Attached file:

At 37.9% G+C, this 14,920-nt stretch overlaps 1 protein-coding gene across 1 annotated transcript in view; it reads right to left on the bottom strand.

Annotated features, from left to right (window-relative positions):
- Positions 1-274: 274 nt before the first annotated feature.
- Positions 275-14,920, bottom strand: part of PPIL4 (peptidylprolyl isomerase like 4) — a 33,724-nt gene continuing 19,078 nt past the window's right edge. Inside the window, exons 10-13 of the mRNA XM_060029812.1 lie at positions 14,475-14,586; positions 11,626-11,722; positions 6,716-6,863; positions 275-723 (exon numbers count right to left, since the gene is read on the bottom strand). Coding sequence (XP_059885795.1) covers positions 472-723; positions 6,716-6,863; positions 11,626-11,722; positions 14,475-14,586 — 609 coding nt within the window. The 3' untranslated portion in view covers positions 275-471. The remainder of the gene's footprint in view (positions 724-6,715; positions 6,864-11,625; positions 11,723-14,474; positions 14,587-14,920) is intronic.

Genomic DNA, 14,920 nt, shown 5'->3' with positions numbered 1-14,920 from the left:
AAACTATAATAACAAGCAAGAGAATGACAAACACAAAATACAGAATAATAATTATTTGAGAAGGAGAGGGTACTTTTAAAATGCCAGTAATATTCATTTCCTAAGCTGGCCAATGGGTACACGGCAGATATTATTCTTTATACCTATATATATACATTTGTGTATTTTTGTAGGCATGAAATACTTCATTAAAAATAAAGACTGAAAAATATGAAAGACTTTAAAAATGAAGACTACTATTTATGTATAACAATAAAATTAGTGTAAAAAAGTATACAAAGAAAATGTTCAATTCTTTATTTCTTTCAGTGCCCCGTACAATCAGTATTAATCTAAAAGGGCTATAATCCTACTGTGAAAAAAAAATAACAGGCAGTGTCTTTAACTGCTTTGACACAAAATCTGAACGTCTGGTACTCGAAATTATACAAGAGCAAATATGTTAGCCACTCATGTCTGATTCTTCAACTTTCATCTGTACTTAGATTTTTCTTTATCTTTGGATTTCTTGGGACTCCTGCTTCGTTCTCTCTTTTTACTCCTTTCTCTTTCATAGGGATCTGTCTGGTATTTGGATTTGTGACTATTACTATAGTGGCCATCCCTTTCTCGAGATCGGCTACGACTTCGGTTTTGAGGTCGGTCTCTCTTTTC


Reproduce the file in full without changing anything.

At 37.9% G+C, this 14,920-nt stretch overlaps 1 protein-coding gene across 1 annotated transcript in view; it reads right to left on the bottom strand.

Annotated features, from left to right (window-relative positions):
- Positions 1-274: 274 nt before the first annotated feature.
- Positions 275-14,920, bottom strand: part of PPIL4 (peptidylprolyl isomerase like 4) — a 33,724-nt gene continuing 19,078 nt past the window's right edge. Inside the window, exons 10-13 of the mRNA XM_060029812.1 lie at positions 14,475-14,586; positions 11,626-11,722; positions 6,716-6,863; positions 275-723 (exon numbers count right to left, since the gene is read on the bottom strand). Coding sequence (XP_059885795.1) covers positions 472-723; positions 6,716-6,863; positions 11,626-11,722; positions 14,475-14,586 — 609 coding nt within the window. The 3' untranslated portion in view covers positions 275-471. The remainder of the gene's footprint in view (positions 724-6,715; positions 6,864-11,625; positions 11,723-14,474; positions 14,587-14,920) is intronic.

Genomic DNA, 14,920 nt, shown 5'->3' with positions numbered 1-14,920 from the left:
AAACTATAATAACAAGCAAGAGAATGACAAACACAAAATACAGAATAATAATTATTTGAGAAGGAGAGGGTACTTTTAAAATGCCAGTAATATTCATTTCCTAAGCTGGCCAATGGGTACACGGCAGATATTATTCTTTATACCTATATATATACATTTGTGTATTTTTGTAGGCATGAAATACTTCATTAAAAATAAAGACTGAAAAATATGAAAGACTTTAAAAATGAAGACTACTATTTATGTATAACAATAAAATTAGTGTAAAAAAGTATACAAAGAAAATGTTCAATTCTTTATTTCTTTCAGTGCCCCGTACAATCAGTATTAATCTAAAAGGGCTATAATCCTACTGTGAAAAAAAAATAACAGGCAGTGTCTTTAACTGCTTTGACACAAAATCTGAACGTCTGGTACTCGAAATTATACAAGAGCAAATATGTTAGCCACTCATGTCTGATTCTTCAACTTTCATCTGTACTTAGATTTTTCTTTATCTTTGGATTTCTTGGGACTCCTGCTTCGTTCTCTCTTTTTACTCCTTTCTCTTTCATAGGGATCTGTCTGGTATTTGGATTTGTGACTATTACTATAGTGGCCATCCCTTTCTCGAGATCGGCTACGACTTCGGTTTTGAGGTCGGTCTCTCTTTTC